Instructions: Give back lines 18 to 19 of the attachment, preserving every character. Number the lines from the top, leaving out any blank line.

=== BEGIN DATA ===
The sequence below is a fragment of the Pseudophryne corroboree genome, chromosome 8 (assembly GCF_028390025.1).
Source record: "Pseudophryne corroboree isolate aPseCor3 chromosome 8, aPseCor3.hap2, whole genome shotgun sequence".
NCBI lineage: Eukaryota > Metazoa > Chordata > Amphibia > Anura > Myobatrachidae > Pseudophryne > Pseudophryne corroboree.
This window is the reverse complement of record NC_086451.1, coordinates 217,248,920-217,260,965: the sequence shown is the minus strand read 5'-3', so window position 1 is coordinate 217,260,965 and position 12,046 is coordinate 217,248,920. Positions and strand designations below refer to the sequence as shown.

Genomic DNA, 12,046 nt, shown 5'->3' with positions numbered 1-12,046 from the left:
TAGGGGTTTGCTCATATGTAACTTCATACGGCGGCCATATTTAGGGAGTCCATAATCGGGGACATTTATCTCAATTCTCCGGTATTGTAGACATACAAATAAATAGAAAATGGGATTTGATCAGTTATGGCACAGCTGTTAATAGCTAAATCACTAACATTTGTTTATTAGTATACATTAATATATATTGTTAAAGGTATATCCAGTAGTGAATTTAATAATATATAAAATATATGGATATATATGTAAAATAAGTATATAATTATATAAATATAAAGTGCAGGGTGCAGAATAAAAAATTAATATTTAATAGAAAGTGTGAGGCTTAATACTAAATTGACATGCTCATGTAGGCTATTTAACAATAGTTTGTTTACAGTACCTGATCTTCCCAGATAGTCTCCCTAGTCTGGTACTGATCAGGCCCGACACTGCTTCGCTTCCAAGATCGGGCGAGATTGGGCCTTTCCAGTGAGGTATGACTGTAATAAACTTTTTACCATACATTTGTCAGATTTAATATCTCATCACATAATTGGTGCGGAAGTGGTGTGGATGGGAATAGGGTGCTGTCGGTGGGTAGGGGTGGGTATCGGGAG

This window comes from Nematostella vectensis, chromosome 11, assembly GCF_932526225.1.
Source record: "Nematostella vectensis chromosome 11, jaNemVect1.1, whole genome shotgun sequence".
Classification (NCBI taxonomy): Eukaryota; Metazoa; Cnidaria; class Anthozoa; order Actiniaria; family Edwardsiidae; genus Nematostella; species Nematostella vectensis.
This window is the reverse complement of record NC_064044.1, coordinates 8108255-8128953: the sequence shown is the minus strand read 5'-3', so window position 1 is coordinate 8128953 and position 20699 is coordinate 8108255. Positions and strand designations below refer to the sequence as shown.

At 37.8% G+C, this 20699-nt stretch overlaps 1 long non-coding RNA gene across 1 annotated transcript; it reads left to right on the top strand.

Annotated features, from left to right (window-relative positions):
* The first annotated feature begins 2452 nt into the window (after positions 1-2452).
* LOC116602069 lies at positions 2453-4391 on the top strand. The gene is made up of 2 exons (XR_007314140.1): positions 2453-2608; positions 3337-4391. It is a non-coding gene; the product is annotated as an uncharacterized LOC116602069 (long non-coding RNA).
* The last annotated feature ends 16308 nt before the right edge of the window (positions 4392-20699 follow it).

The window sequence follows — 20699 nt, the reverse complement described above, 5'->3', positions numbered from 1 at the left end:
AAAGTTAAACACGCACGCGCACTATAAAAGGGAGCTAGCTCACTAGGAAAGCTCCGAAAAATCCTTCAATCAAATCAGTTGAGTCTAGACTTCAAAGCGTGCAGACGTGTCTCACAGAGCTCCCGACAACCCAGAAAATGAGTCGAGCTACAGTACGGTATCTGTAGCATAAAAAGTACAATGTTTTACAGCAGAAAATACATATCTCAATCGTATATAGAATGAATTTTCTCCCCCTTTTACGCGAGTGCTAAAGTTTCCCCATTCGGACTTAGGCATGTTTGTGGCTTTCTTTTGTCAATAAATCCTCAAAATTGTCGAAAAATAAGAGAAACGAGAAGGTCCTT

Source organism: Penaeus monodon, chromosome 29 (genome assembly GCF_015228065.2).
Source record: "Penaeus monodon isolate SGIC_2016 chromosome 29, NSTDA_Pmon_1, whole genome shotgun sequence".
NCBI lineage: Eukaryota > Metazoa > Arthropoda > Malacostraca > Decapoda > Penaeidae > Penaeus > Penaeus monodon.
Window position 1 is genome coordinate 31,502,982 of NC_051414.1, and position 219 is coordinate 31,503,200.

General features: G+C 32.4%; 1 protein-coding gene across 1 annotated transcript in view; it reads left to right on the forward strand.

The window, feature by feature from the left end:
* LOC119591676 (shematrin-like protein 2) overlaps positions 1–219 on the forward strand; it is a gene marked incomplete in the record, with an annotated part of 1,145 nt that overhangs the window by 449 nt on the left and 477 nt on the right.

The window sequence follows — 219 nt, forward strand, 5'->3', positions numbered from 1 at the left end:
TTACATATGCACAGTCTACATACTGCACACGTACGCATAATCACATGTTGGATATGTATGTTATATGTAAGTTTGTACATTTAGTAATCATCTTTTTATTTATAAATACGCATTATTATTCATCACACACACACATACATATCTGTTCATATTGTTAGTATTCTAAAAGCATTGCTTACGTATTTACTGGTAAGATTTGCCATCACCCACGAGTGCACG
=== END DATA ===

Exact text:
Source organism: Penaeus monodon, chromosome 29 (genome assembly GCF_015228065.2).
Source record: "Penaeus monodon isolate SGIC_2016 chromosome 29, NSTDA_Pmon_1, whole genome shotgun sequence".